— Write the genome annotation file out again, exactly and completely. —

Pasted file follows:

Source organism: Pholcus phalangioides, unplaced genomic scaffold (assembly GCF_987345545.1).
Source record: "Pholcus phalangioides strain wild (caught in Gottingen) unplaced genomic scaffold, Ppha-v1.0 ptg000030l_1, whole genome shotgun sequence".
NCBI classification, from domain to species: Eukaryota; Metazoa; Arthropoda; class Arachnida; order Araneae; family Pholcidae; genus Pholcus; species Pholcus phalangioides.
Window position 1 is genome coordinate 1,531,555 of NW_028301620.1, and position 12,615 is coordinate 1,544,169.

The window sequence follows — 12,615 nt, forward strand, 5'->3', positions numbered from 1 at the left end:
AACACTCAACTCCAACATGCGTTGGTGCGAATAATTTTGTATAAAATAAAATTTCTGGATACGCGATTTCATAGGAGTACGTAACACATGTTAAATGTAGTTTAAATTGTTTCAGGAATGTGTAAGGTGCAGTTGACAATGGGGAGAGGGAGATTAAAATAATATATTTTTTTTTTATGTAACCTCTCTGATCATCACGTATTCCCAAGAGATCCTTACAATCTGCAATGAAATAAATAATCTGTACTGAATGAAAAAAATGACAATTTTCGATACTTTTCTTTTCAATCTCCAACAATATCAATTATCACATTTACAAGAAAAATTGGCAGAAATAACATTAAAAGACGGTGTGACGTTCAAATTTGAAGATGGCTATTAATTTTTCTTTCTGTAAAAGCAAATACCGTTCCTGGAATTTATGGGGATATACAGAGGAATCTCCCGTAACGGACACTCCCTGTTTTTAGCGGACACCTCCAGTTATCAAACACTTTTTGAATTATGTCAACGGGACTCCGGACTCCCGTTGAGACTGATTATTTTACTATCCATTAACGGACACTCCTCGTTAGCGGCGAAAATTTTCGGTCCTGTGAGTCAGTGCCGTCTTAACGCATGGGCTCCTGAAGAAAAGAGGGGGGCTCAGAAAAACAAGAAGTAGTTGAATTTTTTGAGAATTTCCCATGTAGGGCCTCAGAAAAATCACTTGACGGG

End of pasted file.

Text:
Source organism: Pholcus phalangioides, unplaced genomic scaffold (assembly GCF_987345545.1).
Source record: "Pholcus phalangioides strain wild (caught in Gottingen) unplaced genomic scaffold, Ppha-v1.0 ptg000030l_1, whole genome shotgun sequence".
NCBI classification, from domain to species: Eukaryota; Metazoa; Arthropoda; class Arachnida; order Araneae; family Pholcidae; genus Pholcus; species Pholcus phalangioides.
Window position 1 is genome coordinate 1,531,555 of NW_028301620.1, and position 12,615 is coordinate 1,544,169.

The window sequence follows — 12,615 nt, forward strand, 5'->3', positions numbered from 1 at the left end:
AACACTCAACTCCAACATGCGTTGGTGCGAATAATTTTGTATAAAATAAAATTTCTGGATACGCGATTTCATAGGAGTACGTAACACATGTTAAATGTAGTTTAAATTGTTTCAGGAATGTGTAAGGTGCAGTTGACAATGGGGAGAGGGAGATTAAAATAATATATTTTTTTTTTATGTAACCTCTCTGATCATCACGTATTCCCAAGAGATCCTTACAATCTGCAATGAAATAAATAATCTGTACTGAATGAAAAAAATGACAATTTTCGATACTTTTCTTTTCAATCTCCAACAATATCAATTATCACATTTACAAGAAAAATTGGCAGAAATAACATTAAAAGACGGTGTGACGTTCAAATTTGAAGATGGCTATTAATTTTTCTTTCTGTAAAAGCAAATACCGTTCCTGGAATTTATGGGGATATACAGAGGAATCTCCCGTAACGGACACTCCCTGTTTTTAGCGGACACCTCCAGTTATCAAACACTTTTTGAATTATGTCAACGGGACTCCGGACTCCCGTTGAGACTGATTATTTTACTATCCATTAACGGACACTCCTCGTTAGCGGCGAAAATTTTCGGTCCTGTGAGTCAGTGCCGTCTTAACGCATGGGCTCCTGAAGAAAAGAGGGGGGCTCAGAAAAACAAGAAGTAGTTGAATTTTTTGAGAATTTCCCATGTAGGGCCTCAGAAAAATCACTTGACGGG